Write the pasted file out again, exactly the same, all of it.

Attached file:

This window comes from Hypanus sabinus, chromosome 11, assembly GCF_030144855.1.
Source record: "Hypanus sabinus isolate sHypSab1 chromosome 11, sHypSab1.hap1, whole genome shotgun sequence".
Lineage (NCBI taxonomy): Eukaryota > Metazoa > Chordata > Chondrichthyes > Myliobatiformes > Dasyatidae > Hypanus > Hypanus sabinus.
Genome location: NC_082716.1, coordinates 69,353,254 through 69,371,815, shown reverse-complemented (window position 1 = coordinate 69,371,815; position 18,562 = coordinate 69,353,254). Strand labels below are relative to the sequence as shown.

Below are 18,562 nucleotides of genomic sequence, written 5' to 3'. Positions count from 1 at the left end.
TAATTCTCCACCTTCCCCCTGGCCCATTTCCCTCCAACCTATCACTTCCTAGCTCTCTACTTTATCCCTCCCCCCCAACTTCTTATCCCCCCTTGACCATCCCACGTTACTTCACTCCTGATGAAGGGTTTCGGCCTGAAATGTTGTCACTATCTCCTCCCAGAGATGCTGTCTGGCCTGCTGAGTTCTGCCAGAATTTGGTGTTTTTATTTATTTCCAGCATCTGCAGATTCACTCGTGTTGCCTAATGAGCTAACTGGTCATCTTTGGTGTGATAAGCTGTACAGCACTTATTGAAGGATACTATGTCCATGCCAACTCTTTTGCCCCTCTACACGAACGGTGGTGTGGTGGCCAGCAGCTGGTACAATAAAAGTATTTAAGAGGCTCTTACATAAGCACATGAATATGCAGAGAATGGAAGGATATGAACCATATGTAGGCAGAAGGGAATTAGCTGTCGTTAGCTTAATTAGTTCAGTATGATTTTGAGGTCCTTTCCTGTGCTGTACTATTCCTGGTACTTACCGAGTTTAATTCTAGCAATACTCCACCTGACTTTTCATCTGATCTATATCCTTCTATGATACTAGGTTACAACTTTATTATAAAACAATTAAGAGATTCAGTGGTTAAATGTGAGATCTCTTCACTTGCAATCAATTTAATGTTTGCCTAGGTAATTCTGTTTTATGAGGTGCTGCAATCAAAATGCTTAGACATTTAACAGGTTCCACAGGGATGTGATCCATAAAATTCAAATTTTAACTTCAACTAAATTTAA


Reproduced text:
This window comes from Hypanus sabinus, chromosome 11, assembly GCF_030144855.1.
Source record: "Hypanus sabinus isolate sHypSab1 chromosome 11, sHypSab1.hap1, whole genome shotgun sequence".
Lineage (NCBI taxonomy): Eukaryota > Metazoa > Chordata > Chondrichthyes > Myliobatiformes > Dasyatidae > Hypanus > Hypanus sabinus.
Genome location: NC_082716.1, coordinates 69,353,254 through 69,371,815, shown reverse-complemented (window position 1 = coordinate 69,371,815; position 18,562 = coordinate 69,353,254). Strand labels below are relative to the sequence as shown.

Below are 18,562 nucleotides of genomic sequence, written 5' to 3'. Positions count from 1 at the left end.
TAATTCTCCACCTTCCCCCTGGCCCATTTCCCTCCAACCTATCACTTCCTAGCTCTCTACTTTATCCCTCCCCCCCAACTTCTTATCCCCCCTTGACCATCCCACGTTACTTCACTCCTGATGAAGGGTTTCGGCCTGAAATGTTGTCACTATCTCCTCCCAGAGATGCTGTCTGGCCTGCTGAGTTCTGCCAGAATTTGGTGTTTTTATTTATTTCCAGCATCTGCAGATTCACTCGTGTTGCCTAATGAGCTAACTGGTCATCTTTGGTGTGATAAGCTGTACAGCACTTATTGAAGGATACTATGTCCATGCCAACTCTTTTGCCCCTCTACACGAACGGTGGTGTGGTGGCCAGCAGCTGGTACAATAAAAGTATTTAAGAGGCTCTTACATAAGCACATGAATATGCAGAGAATGGAAGGATATGAACCATATGTAGGCAGAAGGGAATTAGCTGTCGTTAGCTTAATTAGTTCAGTATGATTTTGAGGTCCTTTCCTGTGCTGTACTATTCCTGGTACTTACCGAGTTTAATTCTAGCAATACTCCACCTGACTTTTCATCTGATCTATATCCTTCTATGATACTAGGTTACAACTTTATTATAAAACAATTAAGAGATTCAGTGGTTAAATGTGAGATCTCTTCACTTGCAATCAATTTAATGTTTGCCTAGGTAATTCTGTTTTATGAGGTGCTGCAATCAAAATGCTTAGACATTTAACAGGTTCCACAGGGATGTGATCCATAAAATTCAAATTTTAACTTCAACTAAATTTAA